We remark that ensemble tree models based on Efron’s and Rubin’s bootstraps ([4,14]) are both non informative procedures since they do not take into account apriori knowledge (i.e., they build the prediction model just considering only observed values included in the data at hand and giving zero probability to values not available in the sample data). In addition these two procedures are proved to be asymptotically equivalent and first order equivalent from the predictive point of view ([17,18]).
The element of novelty of this paper is to introduce Proper Bayesian Bootstrap proposed by [19] in classification and regression ensemble trees models and compare the results obtained on simulated and real datasets with respect to classical bootstrap approaches available in the literature as Efron’s and Rubin’s bootstraps. More precisely, Proper Bayesian bootstrap is used to sample the posterior distribution over trees, introducing prior distributions on the covariates and the target variable.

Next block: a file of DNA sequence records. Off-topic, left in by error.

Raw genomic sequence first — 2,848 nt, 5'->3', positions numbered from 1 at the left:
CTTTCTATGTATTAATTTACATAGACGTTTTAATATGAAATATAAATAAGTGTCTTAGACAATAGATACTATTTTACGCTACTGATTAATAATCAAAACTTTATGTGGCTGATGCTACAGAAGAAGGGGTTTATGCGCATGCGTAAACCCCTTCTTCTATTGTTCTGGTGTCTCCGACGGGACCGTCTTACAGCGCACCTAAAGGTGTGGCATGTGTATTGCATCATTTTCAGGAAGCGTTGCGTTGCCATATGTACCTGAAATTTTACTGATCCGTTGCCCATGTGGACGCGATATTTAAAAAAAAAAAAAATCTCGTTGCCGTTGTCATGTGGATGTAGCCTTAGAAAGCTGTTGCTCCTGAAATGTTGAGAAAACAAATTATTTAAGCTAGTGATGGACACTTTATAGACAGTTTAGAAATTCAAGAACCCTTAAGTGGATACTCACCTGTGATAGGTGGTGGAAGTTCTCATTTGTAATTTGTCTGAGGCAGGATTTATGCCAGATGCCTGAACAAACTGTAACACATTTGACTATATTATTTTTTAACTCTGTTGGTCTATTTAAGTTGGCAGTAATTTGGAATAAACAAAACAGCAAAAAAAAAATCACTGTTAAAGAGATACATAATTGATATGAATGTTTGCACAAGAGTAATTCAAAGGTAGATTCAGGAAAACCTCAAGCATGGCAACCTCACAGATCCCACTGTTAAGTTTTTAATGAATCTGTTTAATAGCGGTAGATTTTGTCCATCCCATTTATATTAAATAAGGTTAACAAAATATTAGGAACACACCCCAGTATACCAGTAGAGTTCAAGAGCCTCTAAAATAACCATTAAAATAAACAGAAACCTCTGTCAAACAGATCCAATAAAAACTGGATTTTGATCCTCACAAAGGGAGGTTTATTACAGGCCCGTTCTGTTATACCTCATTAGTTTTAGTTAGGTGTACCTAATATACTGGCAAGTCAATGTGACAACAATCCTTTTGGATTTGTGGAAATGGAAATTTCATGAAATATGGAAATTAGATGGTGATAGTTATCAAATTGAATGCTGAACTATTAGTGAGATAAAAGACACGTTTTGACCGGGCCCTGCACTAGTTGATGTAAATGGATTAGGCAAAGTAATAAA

The main aim of this paper is to employ Proper Bayesian bootstrap method in the data generative process introducing an ensemble approach based on decision tree models. In this work, bootstrap resampling techniques are applied to approximate the posterior distribution of a statistical functional ϕ ( F ) , where F is a random distribution function as defined in the Proper Bayesian bootstrap ([19]) and ϕ ( F ) is a decision tree. Note that our methodological proposal inherits the main advantages of Bayesian nonparametric learning such as the flexibility and the computational strength, considering also prior opinions and thus overcoming the main drawbacks of Efron’s and Rubin’s bootstrap procedures. On the basis of the results achieved in simulated and real datasets, our approach provides a reliable gain in predictive performance regarding the stability of the model, coupled with a competitiveness in terms of prediction accuracy.
The paper is structured as follows: Section 2 describes the Bayesian nonparametric learning framework, Section 3 shows the extension of bootstrap techniques in the Bayesian nonparametric framework, Section 4 introduces our methodological proposal involving Proper Bayesian bootstrap procedure, Section 5 presents empirical evaluations of our method with respect to other ensemble learning models. Finally, conclusions and further ideas of research are reported in Section 6.